Magunga Williams grew up in Kisumu, a Kenyan city that’s home to more than 300,000 people but to only two major bookstores.
There, Williams told me recently, “people depend on books that they find in supermarkets.” Most of these books come from the United States and Europe. “These supermarkets do not have a rich African collection,” Williams said. But there was one place where he could always find a wider range of books. It was the personal collection of a local man, whose house became a neighborhood meeting place and an unofficial sort of public library.
“It helped so many of us,” Williams, who is now 25, said. “There are people who used to skip school so that they could go to the library and read comics.”
Eventually, the library in Kisumu closed. Williams moved to Nairobi and began an undergraduate program in law, but he never forgot the way that a house full of books, in a city with too few, became an escape. “It’s something that I’ve always wanted to do,” Williams said. “The dream has always been to have a library.”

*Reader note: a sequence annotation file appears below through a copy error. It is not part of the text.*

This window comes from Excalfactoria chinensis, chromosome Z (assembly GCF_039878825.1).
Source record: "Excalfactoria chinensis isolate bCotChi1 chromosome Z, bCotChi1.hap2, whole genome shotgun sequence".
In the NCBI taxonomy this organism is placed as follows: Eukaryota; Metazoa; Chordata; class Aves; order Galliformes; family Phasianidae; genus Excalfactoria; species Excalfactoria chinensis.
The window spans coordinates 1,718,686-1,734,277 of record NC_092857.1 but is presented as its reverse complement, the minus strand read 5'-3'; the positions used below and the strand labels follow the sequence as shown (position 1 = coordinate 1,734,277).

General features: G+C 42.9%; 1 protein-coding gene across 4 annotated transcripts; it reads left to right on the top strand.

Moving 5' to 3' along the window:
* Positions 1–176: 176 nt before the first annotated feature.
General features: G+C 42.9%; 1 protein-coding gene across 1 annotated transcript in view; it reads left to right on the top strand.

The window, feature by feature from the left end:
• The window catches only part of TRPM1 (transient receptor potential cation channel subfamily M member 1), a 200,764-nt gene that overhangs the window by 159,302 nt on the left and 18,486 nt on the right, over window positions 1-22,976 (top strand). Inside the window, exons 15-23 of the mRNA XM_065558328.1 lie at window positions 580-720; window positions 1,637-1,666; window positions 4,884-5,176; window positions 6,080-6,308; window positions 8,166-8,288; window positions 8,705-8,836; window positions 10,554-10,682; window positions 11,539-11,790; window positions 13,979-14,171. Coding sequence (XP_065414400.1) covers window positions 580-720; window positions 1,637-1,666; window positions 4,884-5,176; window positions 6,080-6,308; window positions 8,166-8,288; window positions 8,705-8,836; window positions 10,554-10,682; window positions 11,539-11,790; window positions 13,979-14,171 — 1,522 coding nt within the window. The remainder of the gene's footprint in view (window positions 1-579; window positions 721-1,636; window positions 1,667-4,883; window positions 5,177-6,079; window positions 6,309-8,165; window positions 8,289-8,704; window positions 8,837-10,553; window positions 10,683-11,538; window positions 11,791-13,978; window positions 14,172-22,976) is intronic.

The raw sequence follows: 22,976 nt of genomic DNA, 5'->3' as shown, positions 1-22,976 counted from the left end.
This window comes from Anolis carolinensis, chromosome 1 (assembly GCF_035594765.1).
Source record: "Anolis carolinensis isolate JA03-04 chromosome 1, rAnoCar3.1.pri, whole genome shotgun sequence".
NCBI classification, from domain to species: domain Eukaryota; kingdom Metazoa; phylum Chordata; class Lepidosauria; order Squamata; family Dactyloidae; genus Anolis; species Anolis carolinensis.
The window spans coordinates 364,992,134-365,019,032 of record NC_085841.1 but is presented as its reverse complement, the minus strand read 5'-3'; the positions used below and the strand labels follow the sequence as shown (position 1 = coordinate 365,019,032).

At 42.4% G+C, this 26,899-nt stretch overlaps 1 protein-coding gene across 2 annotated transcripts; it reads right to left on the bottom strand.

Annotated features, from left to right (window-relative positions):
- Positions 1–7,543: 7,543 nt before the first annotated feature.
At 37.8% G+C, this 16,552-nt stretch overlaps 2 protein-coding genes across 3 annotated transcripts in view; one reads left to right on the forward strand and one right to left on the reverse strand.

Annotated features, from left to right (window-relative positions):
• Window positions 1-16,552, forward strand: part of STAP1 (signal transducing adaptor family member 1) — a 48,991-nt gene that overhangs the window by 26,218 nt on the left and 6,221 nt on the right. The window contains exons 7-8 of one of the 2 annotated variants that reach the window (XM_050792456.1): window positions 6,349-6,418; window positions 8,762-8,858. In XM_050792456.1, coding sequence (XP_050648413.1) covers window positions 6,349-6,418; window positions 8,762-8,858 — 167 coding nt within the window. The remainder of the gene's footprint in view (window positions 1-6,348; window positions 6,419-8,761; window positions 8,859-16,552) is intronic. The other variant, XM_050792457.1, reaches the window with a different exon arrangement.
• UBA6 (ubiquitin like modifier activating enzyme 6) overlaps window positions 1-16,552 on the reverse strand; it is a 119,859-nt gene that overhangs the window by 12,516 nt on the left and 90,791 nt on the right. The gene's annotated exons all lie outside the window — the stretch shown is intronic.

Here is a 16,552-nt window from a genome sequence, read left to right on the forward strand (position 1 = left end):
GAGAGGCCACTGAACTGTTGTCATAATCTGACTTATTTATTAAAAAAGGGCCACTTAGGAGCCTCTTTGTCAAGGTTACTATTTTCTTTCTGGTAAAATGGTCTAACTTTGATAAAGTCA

So Williams, while he was in school, started a literary blog, Magunga.com, and when he received his undergraduate degree he decided not to take the necessary final steps to become a lawyer in Kenya. Instead, he made it his mission to create a space like that library — not in a house but on the internet. The result is a fledgling online pan-African bookshop: the Magunga Bookstore.
This excerpt is reprinted with permission. Read the rest of Daniel's story on the New Yorker's website.